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Pants Up, Shades Down

09/01/2015 8:11 AM IST | Updated 15/07/2016 8:24 AM IST
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Indian policemen on duty watch election results on television at a counting station in New Delhi, India, Friday, May 16, 2014. India's main Hindu nationalist party was making early gains Friday as officials began counting votes following the country's massive national election, with the opposition looking to end the ruling Congress party's decade-long reign. The Election Commission was expected to announce the results later in the day. (AP Photo/Manish Swarup)

In what is seen as a bad influence of Singham and Dabangg, the Uttar Pradesh Police decided to ban policemen from wearing low-waist trousers and tight-fitting uniforms, saying that the cops were becoming, well--too filmy. The directive also ordered women cops to wear shirt and pants instead of a salwar kameez or a saree. So if you are a woman, a tiny part of you would be delighted. After all, it is not often that a word like 'ban' is used for the men folk. Dont judge me, but a wicked part of me wants to ask the classic telly question, "How do you feel about this ban?"

Calling it a 'panchayati farmaan' one police officer allegedly said, "The police chief has no right to decide how to wear a uniform." Aww. Hurts. What is it that they say about the shoe being on the other foot?

Perhaps, the directive has something to do with two constables in Agra who were suspended after a dressing down for dressing up in Dabangg style shades. I am no one to comment on sacred uniform directives, but how does one differentiate between a well-fitting uniform and a tight-fitting uniform? What is 'tight-fitting' for a retired officer from the era of 'Hathiyaar daal do, police ne tumhe chaaro taraf se gher liya hai' might be 'well-fitting' for a young recruit who has grown up wearing lowriders?

Which, of course, doesn't mean that cops should dress provocatively, or behave like movie stars because a cop exposing a cleavage of another variety and dancing on the street is not a welcome thought. So, who decides where the trousers need to sit? As long as a cop can cut to the chase without exposing his jockey collection, a ban on 'low-riders' sounds a bit harsh. Unless there is some connection between pulling up the pants and lifting the minds?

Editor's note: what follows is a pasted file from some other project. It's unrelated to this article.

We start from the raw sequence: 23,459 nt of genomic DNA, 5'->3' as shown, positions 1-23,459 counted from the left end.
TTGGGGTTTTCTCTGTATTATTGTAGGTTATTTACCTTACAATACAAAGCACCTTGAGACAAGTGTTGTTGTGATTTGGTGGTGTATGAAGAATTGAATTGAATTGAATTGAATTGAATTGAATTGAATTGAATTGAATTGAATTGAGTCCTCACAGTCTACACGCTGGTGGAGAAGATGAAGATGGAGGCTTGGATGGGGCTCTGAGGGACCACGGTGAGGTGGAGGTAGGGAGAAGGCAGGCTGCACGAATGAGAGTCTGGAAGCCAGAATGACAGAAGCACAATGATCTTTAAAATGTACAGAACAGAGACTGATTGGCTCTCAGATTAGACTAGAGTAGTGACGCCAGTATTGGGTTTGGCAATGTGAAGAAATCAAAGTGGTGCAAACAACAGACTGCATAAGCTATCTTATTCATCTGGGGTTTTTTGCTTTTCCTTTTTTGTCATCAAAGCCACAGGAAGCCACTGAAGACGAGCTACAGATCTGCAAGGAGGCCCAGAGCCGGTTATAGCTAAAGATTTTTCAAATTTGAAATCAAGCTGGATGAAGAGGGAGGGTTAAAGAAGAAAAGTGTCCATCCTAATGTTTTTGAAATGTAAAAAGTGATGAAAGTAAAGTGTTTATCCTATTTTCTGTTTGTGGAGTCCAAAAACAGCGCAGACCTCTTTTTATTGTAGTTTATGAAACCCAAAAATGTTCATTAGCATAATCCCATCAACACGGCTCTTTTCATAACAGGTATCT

Those who think we are pioneers when it comes to banning dresses, will be happy to know that the state of Louisiana in the USA made an attempt to ban low-rise jeans in 2004, but the bill was rejected in the House. Back home, Bollywood takes the cake when it comes to stereotyping baton bacons. A smartly dressed cop is, more often than not, an honest angry hero fighting the system (Vinod Khanna in Amar Akbar Anthony, Amitabh Bachchan in Zanzeer, Manoj Vajpayee in Shool or Ajay Devgun in Gangajal), and a cop with an ample waistline is a bumbling buffoon (Tiku Talsania in Andaaz Apna Apna, Jhonny Lever in Hello Brother, Shammi Kapoor in Love Story). It doesn't come as a surprise because the moment we board a filmy flight, reality's baggage is the first to go missing.

Ridiculed by the politicians (polishing behenji's sandals) and pilloried for taking bribes, it is not difficult to understand why young policemen hanker after the Dabangg image. While the rest of the forces carry an aura of confidence and compassion, our policemen need an image makeover. Some of it is perhaps possible through the long pending police reforms and not so much from the directives on where the trousers should rest. I don't know how or when this will happen, but what I know is that thappad se dar nahi lagta saheb, ban se lagta hai.

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